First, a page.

Are you a perfectionist? If so, this might sound familiar…
You write a page, re-read it, research, tweak, search for that perfect synonym for “look” that doesn’t sound as creepy as “ogle” but not as cliche as “stare.” Something with undertones of longing… and if that word isn’t perfect then the whole page is garbage.
So you spend the next hour fussing over how rough your rough draft is.
See the irony?
When you write your first draft and inspect every word, Google synonyms, and research etymology then you’re never going to finish your novel. And if you do, it’s likely going to read choppy because of how disjointed your writing process is.
It’s not bad that you’re a perfectionist
Most people tell you that you have to learn to overcome perfectionist compulsions to make it pretty, and just write.
It’s easy to villainize your perfectionist nature because everyone says it’s the death of the first draft.
You don’t have to say “no” to your inner perfectionist, you just have to say “wait.”
It’s a huge difference.
When you have a deeper desire burning within, it’s much easier to say “not now” and be patient.
Don’t victimize your tendencies, empower them. Don’t resist your desire to perfect, just say to yourself, “I can perfect this, but now is not the time.”
There’s something called the second draft. And in that magical land, your inner perfectionist is a mighty hero who can frolic among the prose and critique sentence structures to your heart’s content.
Check your attitude
You have no right to complain about not being successful if you’re not putting in the hard work and hitting your weekly word count but puttering over each paragraph.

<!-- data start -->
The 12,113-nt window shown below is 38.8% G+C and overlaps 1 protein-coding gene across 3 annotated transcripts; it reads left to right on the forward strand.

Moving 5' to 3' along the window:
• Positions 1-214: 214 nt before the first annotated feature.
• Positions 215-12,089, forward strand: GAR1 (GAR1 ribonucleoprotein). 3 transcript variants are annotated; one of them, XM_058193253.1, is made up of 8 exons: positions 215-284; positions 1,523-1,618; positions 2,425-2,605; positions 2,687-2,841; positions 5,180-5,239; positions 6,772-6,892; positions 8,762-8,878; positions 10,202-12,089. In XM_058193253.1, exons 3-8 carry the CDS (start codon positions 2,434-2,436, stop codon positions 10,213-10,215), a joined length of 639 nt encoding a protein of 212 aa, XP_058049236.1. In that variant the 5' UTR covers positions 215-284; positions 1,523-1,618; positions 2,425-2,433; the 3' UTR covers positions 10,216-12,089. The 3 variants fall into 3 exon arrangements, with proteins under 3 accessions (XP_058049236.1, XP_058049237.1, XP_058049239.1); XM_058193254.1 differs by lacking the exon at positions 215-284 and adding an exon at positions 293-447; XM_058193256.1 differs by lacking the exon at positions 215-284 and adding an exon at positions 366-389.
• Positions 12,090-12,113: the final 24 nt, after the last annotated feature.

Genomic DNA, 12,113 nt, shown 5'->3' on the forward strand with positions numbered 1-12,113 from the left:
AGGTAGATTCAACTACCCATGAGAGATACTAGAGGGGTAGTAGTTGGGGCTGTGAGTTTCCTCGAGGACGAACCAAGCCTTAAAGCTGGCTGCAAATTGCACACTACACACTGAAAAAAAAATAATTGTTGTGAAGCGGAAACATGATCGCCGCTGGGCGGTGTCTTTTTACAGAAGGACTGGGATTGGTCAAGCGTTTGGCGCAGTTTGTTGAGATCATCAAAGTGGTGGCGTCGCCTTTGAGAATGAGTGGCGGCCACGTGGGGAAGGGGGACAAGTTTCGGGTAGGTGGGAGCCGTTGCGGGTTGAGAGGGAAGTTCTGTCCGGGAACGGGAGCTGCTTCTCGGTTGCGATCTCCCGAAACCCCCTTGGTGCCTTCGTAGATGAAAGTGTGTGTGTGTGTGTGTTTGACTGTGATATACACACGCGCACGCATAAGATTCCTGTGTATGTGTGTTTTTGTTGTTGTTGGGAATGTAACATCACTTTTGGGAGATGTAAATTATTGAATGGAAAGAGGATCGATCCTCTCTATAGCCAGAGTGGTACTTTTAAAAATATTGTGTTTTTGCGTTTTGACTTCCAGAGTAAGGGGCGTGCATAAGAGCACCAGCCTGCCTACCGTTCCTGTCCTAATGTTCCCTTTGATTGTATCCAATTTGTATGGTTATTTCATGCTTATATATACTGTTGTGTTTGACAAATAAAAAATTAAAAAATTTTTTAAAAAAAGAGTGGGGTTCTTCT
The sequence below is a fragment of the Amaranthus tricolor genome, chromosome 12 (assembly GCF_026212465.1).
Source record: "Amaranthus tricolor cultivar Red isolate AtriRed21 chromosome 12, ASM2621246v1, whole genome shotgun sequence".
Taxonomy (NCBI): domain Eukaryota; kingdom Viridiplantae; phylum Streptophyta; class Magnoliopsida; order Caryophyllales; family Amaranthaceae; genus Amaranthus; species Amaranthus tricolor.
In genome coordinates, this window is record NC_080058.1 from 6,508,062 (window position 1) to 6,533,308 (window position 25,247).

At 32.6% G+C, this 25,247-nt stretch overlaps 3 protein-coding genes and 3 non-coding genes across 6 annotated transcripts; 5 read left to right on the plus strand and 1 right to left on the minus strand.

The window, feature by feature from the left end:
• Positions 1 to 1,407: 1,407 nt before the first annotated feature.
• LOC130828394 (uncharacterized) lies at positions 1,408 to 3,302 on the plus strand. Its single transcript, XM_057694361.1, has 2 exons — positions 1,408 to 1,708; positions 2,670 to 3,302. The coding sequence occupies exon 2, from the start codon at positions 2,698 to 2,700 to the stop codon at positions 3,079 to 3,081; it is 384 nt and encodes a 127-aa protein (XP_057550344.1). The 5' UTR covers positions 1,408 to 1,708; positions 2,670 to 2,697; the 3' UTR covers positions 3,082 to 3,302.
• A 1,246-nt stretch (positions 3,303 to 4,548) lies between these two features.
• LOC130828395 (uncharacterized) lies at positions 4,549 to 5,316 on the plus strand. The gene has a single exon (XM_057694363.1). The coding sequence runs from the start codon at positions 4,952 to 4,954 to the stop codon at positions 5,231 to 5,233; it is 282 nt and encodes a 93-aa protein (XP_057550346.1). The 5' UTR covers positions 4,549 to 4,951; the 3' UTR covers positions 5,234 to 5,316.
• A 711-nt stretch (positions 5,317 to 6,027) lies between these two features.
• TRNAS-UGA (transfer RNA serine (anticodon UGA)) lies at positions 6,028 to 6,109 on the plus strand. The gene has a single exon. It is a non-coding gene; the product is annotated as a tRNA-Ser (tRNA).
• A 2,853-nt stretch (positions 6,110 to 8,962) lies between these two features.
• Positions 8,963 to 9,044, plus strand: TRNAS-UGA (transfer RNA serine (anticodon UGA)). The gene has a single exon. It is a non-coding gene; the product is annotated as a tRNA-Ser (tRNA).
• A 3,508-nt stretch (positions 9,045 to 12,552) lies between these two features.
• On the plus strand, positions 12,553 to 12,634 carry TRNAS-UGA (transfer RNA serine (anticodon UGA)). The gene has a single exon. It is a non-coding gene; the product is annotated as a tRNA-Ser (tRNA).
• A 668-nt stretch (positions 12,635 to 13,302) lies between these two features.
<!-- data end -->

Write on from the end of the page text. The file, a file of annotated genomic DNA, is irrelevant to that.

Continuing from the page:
If you’ve ever complained that Twilight and Fifty Shades of Grey should never have gotten published because they’re trash, remember that Meyer and James had the balls to finish their first drafts.
Gary Vaynerchuk is an entrepreneur. He’s a double shot of personality with a chaser of vulgarity. Click here if you want Gary to kick your ass for being a lazy writer. Do not click if you will get offended for someone calling you out on your crap. In fact, if you don’t want people calling you out on your crap, do me a favor and unsubscribe from my blog.
I write this blog to check my own priorities by asking myself the hard questions, and to help you do the same for yourself.
What is a rough draft?
A rough draft is not supposed to be pretty, or even a good representation of your original idea.
A rough draft is supposed to be ugly, barely a shadow of what you envisioned. But, moldable into something that can eventually be pretty.
These will help you practice self control
- This application makes it impossible to edit anything while you’re creating your first draft. It was made for perfectionist writers. I just started using it last week and love it. After a session of writing, save it, export it, and paste it in your word document.
- You need accountability and encouragement. Write with someone else who will hold you to your goals. Race each other for a word count. If you hit your difficult word count, it’s unlikely you’ll have the time to possessively edit to make it perfect.
- This site helps you reach your goals. You need something to lose if you miss your weekly word count. Put money on the line (even if it’s just $1). When you have something to lose, no matter how much, it become more difficult to ignore the task because you don’t want to lose.
Whether you’re a recovering perfectionist or go over the deep end every night, there is hope. You just need self control. And self control comes with time by consistently just doing it without waiting for that elusive motivation.
Disclaimer: I am not in any way suggesting you start vomiting words just to hit your word count. That just creates a huge problem for the second draft because everything is impossibly messy and jumbled. The first draft needs to be true to your characters. You should already have a general idea where your story is going (that can definitely change, as we all know too well).
Question(s) of the day: What’s been holding you back from completing your first draft? How have you dealt with perfectionism?